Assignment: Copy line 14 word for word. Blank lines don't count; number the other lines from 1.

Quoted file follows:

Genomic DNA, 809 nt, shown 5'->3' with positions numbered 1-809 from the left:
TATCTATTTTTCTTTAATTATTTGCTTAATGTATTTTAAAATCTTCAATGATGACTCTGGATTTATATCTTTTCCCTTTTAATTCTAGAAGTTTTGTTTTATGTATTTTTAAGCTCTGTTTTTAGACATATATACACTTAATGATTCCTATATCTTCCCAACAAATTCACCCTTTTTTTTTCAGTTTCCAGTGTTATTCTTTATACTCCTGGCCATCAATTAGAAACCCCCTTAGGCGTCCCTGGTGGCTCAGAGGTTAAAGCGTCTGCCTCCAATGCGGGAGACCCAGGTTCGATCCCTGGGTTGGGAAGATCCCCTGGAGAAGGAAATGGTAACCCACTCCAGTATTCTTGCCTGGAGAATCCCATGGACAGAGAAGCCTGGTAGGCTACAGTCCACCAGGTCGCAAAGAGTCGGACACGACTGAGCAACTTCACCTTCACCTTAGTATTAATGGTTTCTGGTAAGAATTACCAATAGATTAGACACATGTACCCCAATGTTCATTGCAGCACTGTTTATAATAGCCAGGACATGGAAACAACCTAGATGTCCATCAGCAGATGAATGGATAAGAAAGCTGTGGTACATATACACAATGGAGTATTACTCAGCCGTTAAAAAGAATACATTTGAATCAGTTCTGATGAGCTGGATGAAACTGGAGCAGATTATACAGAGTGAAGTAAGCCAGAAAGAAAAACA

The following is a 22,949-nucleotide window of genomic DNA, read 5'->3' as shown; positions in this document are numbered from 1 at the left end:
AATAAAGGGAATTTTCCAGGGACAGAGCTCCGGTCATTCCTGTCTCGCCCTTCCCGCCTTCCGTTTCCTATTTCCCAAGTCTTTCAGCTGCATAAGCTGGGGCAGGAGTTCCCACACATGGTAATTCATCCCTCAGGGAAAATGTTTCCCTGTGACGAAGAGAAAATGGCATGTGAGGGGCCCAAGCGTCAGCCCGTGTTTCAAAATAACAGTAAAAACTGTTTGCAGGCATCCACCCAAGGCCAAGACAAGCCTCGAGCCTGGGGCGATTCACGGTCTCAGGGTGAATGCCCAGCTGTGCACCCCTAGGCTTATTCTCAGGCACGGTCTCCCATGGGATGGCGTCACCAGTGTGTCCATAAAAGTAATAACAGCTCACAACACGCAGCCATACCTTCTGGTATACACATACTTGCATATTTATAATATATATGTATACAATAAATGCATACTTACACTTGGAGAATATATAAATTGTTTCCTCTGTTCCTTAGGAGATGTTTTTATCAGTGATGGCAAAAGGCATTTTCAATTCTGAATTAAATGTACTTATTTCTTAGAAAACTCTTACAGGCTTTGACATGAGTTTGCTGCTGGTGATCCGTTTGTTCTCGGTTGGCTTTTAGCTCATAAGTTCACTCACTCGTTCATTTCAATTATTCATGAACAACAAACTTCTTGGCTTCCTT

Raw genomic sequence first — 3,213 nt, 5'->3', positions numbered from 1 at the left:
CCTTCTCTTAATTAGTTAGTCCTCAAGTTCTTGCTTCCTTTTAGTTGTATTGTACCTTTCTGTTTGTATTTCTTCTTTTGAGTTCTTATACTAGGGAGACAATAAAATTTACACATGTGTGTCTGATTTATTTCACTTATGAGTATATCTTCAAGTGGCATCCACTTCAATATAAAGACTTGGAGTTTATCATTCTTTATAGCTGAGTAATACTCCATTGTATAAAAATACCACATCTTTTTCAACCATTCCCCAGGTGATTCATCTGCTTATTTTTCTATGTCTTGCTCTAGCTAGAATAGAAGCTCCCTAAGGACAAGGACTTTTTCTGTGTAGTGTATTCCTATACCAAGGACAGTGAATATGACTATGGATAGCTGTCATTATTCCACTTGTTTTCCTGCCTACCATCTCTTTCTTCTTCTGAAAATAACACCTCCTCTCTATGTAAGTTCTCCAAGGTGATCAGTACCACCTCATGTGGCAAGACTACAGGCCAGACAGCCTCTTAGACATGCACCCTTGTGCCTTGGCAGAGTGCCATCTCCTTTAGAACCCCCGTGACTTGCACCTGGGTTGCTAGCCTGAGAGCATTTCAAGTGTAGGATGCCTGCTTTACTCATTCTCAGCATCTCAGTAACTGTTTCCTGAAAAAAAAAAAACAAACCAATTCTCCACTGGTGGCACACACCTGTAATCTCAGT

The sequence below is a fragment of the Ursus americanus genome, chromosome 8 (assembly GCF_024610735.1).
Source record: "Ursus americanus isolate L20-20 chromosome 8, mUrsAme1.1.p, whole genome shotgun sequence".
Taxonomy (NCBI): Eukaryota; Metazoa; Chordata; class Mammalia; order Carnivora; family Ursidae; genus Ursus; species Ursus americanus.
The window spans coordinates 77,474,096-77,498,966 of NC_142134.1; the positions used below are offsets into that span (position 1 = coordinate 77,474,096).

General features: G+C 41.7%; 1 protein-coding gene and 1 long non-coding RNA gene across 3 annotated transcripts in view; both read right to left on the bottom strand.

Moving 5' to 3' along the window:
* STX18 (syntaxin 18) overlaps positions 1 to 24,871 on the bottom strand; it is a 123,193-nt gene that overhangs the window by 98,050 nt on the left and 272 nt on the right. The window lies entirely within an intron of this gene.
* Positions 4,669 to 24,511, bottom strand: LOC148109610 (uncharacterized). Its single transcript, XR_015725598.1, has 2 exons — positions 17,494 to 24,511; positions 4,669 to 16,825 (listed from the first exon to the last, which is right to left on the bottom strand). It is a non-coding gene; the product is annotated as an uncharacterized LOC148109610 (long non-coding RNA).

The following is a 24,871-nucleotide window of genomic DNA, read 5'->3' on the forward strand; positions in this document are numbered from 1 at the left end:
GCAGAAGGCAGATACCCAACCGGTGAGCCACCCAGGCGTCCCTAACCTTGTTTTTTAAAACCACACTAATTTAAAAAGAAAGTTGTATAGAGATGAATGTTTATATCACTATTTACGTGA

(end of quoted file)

* Positions 4,669 to 24,511, bottom strand: LOC148109610 (uncharacterized). Its single transcript, XR_015725598.1, has 2 exons — positions 17,494 to 24,511; positions 4,669 to 16,825 (listed from the first exon to the last, which is right to left on the bottom strand). It is a non-coding gene; the product is annotated as an uncharacterized LOC148109610 (long non-coding RNA).